Regrettably, Rudi Roth, who was to talk about cannons on the 9th September, was hospitalized in Switzerland and had to cancel his trip. The news reached us too late to make alternative arrangements, but he has promised to give his talk at our next meeting.
PETER HUMPHRIES took the floor and, from his vast knowledge on maritime matters, spoke on the Anglo/Boer War. Although it was a land based conflict there is a maritime link, albeit of minor, if interesting, significance. Anticipating the need for arms and ammunition, Dr. Leyds, Special Envoy and Plenipotentiary of the Kruger Government, hired two ships, the GIRONDE and ROUSSOLON, in 1899 with the intention of running guns to the Boer Forces in the Transvaal. However, nothing came of it.
Instead the Royal Navy began a sea blockade at Lourenco Marques, perhaps fuelled by a spurious rumour of a German Captain who had declared a number of bulky crates lashed on deck of his ship to contain pianos, when they were full of weapons for the Boers. HMS MAGICIENNE stopped the German Imperial Mail Steamer BUNDESRAT and escorted her to Durban to be searched. Nothing was found on board, and the ship was allowed to continue after 19 days. The same fate befell the HERZOG and the GENERAL which were intercepted off Durban and Aden respectively, and released after a few days. These actions resulted in a whirlwind exchange of telegrams and in recriminations between Germany and Gt. Britain, although, with the fall of Pretoria in June 1900, outside help to the Boers stopped.
The British freighter MASHONA with a cargo of flour from the US, as well as the German sailing ships MARIE und HANS WAGNER, also carrying flour, tried to run the gauntlet of the naval blockade, but were boarded and taken to Port Elizabeth and Durban where the flour was taken off and impounded as a prize of war, while the ships were allowed to sail on.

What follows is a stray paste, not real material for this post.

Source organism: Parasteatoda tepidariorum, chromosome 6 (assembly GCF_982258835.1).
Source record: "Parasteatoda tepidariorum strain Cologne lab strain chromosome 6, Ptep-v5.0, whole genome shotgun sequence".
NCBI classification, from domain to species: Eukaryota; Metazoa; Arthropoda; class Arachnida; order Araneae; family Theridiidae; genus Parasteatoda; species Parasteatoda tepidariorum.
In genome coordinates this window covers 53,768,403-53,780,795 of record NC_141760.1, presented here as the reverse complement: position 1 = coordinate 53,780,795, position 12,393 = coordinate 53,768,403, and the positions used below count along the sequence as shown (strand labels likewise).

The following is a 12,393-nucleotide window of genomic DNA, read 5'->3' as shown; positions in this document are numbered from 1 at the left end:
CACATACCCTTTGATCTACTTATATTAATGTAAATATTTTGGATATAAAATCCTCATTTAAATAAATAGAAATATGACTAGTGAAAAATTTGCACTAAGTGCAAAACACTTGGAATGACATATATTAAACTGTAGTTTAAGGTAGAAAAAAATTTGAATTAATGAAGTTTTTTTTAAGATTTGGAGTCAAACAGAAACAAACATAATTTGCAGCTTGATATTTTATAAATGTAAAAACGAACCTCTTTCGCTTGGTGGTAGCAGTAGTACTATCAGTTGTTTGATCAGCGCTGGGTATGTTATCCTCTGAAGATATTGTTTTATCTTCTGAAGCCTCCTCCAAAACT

Other warships on patrol were HMS BARRACUDA and DORIS protecting Port Nolloth and Mossel Bay, HMS WIDGEON Plettenberg Bay and HMS PARTRIDGE Saldanha Bay. The latter was fired on from the shore by two enthusiastic Boers, Thys Boonzaier and P.v.Niekerk, and the PARTRIDGE fired back. No blood was drawn, and this was the only time fire was exchanged.
There was one accident, though. In the evening of 15 Jan 1901, HMS SYBILLE approached Lambert's Bay in good weather and landed Captain Hugh Williams and a party of 50 sailors to protect the British port. The First Lieutenant, Hubert Holland, put to sea and returned to pick up the landing party early the next morning. But the weather had turned foul, and what he had also not considered was that the current had taken the ship 6 miles to the south. Consequently, the SYBILLE ran aground and was wrecked. Still, luck was with them, the crew got off and reached the shore safely, only one fatality was recorded, and eventually the ship's company arrived in Simon's Town.
At the ensuing Court Martial the First Lieutenant, the navigating officer and the officer of the watch, Sub-Lieutenant Street, were dismissed from the ship and severely reprimanded.
Sub-Lieutenant Street resigned his commission in 1906 but served in the Royal Navy again in both World Wars and retired as a Commander. His name appeared in the Royal Navy's Retired List for the last time in 1967.
We are most grateful to PETER that he introduced us to some fascinating details of military engagements of a different kind.
John Mahncke, (Vice-Chairman/Scribe), (021) 797 5167